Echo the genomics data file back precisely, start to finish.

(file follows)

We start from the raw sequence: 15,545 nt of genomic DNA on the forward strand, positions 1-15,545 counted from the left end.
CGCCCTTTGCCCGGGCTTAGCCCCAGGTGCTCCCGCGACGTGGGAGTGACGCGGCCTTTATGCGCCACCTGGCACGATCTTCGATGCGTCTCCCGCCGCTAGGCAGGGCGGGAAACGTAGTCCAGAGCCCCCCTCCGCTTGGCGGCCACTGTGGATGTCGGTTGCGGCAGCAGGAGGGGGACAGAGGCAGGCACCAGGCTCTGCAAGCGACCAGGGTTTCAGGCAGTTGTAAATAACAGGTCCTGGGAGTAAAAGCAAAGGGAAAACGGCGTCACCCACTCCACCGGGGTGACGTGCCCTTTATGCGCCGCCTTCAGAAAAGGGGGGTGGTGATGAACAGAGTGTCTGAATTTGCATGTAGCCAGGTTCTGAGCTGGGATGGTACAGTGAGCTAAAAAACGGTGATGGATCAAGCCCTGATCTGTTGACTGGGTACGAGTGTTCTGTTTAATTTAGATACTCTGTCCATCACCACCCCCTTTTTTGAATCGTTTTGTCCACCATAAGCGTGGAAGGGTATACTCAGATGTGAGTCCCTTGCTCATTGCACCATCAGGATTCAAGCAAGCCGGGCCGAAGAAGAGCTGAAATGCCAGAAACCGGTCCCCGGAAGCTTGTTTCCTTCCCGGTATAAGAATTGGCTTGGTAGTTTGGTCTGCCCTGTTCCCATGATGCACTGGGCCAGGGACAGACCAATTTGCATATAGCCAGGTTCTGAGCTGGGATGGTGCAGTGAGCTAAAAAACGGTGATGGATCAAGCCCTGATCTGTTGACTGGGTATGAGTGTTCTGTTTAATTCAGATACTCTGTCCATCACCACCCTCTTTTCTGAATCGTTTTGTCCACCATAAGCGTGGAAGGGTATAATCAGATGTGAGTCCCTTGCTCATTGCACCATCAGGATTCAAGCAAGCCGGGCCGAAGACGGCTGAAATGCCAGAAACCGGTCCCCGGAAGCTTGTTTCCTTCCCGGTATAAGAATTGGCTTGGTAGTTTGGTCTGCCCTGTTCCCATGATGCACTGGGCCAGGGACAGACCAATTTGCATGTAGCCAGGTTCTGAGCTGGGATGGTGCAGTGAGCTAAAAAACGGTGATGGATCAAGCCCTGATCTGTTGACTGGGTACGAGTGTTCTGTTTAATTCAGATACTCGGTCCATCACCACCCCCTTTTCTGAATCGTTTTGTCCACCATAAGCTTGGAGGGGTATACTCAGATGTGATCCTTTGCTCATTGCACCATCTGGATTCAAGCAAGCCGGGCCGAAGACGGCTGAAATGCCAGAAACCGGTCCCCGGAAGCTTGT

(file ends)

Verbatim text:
We start from the raw sequence: 15,545 nt of genomic DNA on the forward strand, positions 1-15,545 counted from the left end.
CGCCCTTTGCCCGGGCTTAGCCCCAGGTGCTCCCGCGACGTGGGAGTGACGCGGCCTTTATGCGCCACCTGGCACGATCTTCGATGCGTCTCCCGCCGCTAGGCAGGGCGGGAAACGTAGTCCAGAGCCCCCCTCCGCTTGGCGGCCACTGTGGATGTCGGTTGCGGCAGCAGGAGGGGGACAGAGGCAGGCACCAGGCTCTGCAAGCGACCAGGGTTTCAGGCAGTTGTAAATAACAGGTCCTGGGAGTAAAAGCAAAGGGAAAACGGCGTCACCCACTCCACCGGGGTGACGTGCCCTTTATGCGCCGCCTTCAGAAAAGGGGGGTGGTGATGAACAGAGTGTCTGAATTTGCATGTAGCCAGGTTCTGAGCTGGGATGGTACAGTGAGCTAAAAAACGGTGATGGATCAAGCCCTGATCTGTTGACTGGGTACGAGTGTTCTGTTTAATTTAGATACTCTGTCCATCACCACCCCCTTTTTTGAATCGTTTTGTCCACCATAAGCGTGGAAGGGTATACTCAGATGTGAGTCCCTTGCTCATTGCACCATCAGGATTCAAGCAAGCCGGGCCGAAGAAGAGCTGAAATGCCAGAAACCGGTCCCCGGAAGCTTGTTTCCTTCCCGGTATAAGAATTGGCTTGGTAGTTTGGTCTGCCCTGTTCCCATGATGCACTGGGCCAGGGACAGACCAATTTGCATATAGCCAGGTTCTGAGCTGGGATGGTGCAGTGAGCTAAAAAACGGTGATGGATCAAGCCCTGATCTGTTGACTGGGTATGAGTGTTCTGTTTAATTCAGATACTCTGTCCATCACCACCCTCTTTTCTGAATCGTTTTGTCCACCATAAGCGTGGAAGGGTATAATCAGATGTGAGTCCCTTGCTCATTGCACCATCAGGATTCAAGCAAGCCGGGCCGAAGACGGCTGAAATGCCAGAAACCGGTCCCCGGAAGCTTGTTTCCTTCCCGGTATAAGAATTGGCTTGGTAGTTTGGTCTGCCCTGTTCCCATGATGCACTGGGCCAGGGACAGACCAATTTGCATGTAGCCAGGTTCTGAGCTGGGATGGTGCAGTGAGCTAAAAAACGGTGATGGATCAAGCCCTGATCTGTTGACTGGGTACGAGTGTTCTGTTTAATTCAGATACTCGGTCCATCACCACCCCCTTTTCTGAATCGTTTTGTCCACCATAAGCTTGGAGGGGTATACTCAGATGTGATCCTTTGCTCATTGCACCATCTGGATTCAAGCAAGCCGGGCCGAAGACGGCTGAAATGCCAGAAACCGGTCCCCGGAAGCTTGT